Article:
At the time, Rokkan was in the middle of a website redesign for Virgin America. I was also leading a team tasked with finding ways to improve Virgin’s customer experience across the board. Naturally, I started work on seat selection before you buy. Presenting customers with the ability to see and choose an available seat before they paid increased their satisfaction and improved their overall experience, which, I can tell you, doesn’t just start at takeoff.

RKN_VirginAmerica_Screen

In addition to changing their digital platforms to allow for seat selection, we also showed taxes and fees before purchase to be more transparent. Both decisions influenced Virgin America’s overall approach to customer experience, and soon the company added call-center support that quoted the final price and seat availability before purchase. While this allowed customers to shop around, it also led to brand loyalty that helped overcome the competition.

The program was a big success for Virgin America, and an eye-opener for me. I understood how important and complex the customer journey can be, and that many companies had lost sight of this fundamental and critical issue. That’s when I decided my focus at Rokkan would be trying to understand our clients from the perspective of their customer.

By 2012, I had been so focused on the customer experience that I gave myself a new title. When I typed Chief Experience Officer into Google, I saw the health care industry had been using the term for years. It made perfect sense – from the reception desk to the nurse to the doctor to the surgeon to the prescription to the follow up, the customer experience at hospitals is literally a matter life of death. I wanted to bring the same urgency to our clients, so I became Rokkan’s Chief Experience Officer.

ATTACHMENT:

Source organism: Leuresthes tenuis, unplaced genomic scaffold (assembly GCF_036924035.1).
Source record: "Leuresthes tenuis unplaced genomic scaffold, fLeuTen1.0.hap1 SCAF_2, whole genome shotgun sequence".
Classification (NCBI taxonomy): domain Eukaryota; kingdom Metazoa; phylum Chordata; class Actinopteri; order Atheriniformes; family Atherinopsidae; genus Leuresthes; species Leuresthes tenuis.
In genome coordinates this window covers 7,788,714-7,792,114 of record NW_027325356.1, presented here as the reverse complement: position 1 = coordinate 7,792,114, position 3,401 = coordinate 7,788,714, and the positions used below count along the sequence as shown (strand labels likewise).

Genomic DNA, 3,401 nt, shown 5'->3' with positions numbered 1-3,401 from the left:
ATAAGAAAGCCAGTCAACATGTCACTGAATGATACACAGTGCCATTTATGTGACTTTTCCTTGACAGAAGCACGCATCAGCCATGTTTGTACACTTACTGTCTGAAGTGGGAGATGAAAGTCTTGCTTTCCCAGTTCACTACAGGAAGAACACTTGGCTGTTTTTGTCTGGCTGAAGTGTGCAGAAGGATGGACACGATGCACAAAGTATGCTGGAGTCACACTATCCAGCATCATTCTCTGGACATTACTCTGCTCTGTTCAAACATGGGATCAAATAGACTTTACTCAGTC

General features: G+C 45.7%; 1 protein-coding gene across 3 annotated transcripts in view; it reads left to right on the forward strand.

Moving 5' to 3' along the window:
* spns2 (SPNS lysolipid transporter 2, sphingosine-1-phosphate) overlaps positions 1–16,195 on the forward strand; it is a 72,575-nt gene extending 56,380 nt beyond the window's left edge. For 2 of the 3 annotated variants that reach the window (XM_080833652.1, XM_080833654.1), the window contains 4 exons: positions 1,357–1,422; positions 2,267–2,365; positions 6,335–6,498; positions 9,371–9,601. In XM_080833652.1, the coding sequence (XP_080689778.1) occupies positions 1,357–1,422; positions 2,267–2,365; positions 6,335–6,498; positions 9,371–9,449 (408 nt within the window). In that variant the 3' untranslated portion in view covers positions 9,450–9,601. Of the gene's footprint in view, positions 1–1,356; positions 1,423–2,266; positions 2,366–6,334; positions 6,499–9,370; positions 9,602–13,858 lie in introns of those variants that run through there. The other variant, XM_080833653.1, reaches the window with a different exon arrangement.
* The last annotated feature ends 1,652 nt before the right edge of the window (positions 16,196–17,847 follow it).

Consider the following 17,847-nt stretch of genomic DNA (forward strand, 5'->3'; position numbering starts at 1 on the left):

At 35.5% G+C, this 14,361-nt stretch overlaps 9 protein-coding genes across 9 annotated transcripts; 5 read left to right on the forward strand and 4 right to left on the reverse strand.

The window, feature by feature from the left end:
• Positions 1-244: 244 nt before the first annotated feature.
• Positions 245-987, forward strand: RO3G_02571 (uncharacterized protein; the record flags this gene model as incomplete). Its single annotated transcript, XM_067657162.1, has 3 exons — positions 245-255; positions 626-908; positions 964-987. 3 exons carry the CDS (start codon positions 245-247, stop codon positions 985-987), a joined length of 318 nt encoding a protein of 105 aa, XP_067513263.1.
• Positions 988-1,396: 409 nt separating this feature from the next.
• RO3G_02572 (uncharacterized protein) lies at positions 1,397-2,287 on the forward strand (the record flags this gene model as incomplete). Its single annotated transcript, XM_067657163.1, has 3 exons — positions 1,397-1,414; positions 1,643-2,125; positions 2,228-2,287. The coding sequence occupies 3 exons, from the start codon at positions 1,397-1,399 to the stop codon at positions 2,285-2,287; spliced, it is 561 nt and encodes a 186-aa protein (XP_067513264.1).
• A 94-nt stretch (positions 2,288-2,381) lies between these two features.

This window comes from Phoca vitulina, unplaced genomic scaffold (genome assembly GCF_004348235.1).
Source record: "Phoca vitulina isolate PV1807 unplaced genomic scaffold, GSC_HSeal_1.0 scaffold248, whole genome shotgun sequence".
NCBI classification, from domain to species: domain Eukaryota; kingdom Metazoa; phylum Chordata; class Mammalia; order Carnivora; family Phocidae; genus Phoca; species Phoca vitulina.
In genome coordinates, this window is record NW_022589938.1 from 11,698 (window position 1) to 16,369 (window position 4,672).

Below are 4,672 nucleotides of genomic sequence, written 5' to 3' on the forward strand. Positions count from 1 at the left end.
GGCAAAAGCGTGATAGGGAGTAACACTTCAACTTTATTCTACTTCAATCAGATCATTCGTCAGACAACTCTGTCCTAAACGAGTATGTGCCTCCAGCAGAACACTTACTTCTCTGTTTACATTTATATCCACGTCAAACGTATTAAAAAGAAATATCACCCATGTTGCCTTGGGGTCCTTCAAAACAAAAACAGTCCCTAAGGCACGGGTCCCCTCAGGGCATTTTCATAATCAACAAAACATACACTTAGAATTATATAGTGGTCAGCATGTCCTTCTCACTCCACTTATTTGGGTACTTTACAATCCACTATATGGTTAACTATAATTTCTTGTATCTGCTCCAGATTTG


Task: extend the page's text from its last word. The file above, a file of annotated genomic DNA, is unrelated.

In the years since, thousands of agencies and brands have carved out a place in the c-suite for the CXO, and in many cases, consumers are winning big as a result. The principle is simple: identify every point of entry the customer has with a brand, make each one as easy, meaningful and enjoyable as possible, and thread them all seamlessly together. In my world, that means bringing the digital and physical touchpoints together.

The world of online travel continues to evolve, and we have helped it innovate – but always with an eye toward making the customer experience better. When we developed a new mobile app for JetBlue, we didn’t start with the UI, features or functionality – we started with customer need. For JetBlue, we knew we weren’t just trying to replicate the dot com – no one wanted to book a flight on their phone. Instead, we decided to enhance the experience by allowing folks to use their app as a boarding pass. It worked.

RKN_JetBlue_Screens

While the ‘customer experience officer’ has become a bit of a buzz term, that doesn’t mean it’s not a vital role. On the contrary, the customer experience is central to any company’s mission. I would go so far as to say every CEO has to be something of a CXO (or at least employ a good one). After all, if your company has customers and your CEO doesn’t care about them, your customers don’t care about you.

As the world becomes more connected and customized, there are new challenges for CXOs like me. Technology, customer behavior and business needs are always evolving. That’s what makes this job fun and exciting.

And I never forget that I am also a customer who is far less frequently squished into a middle seat.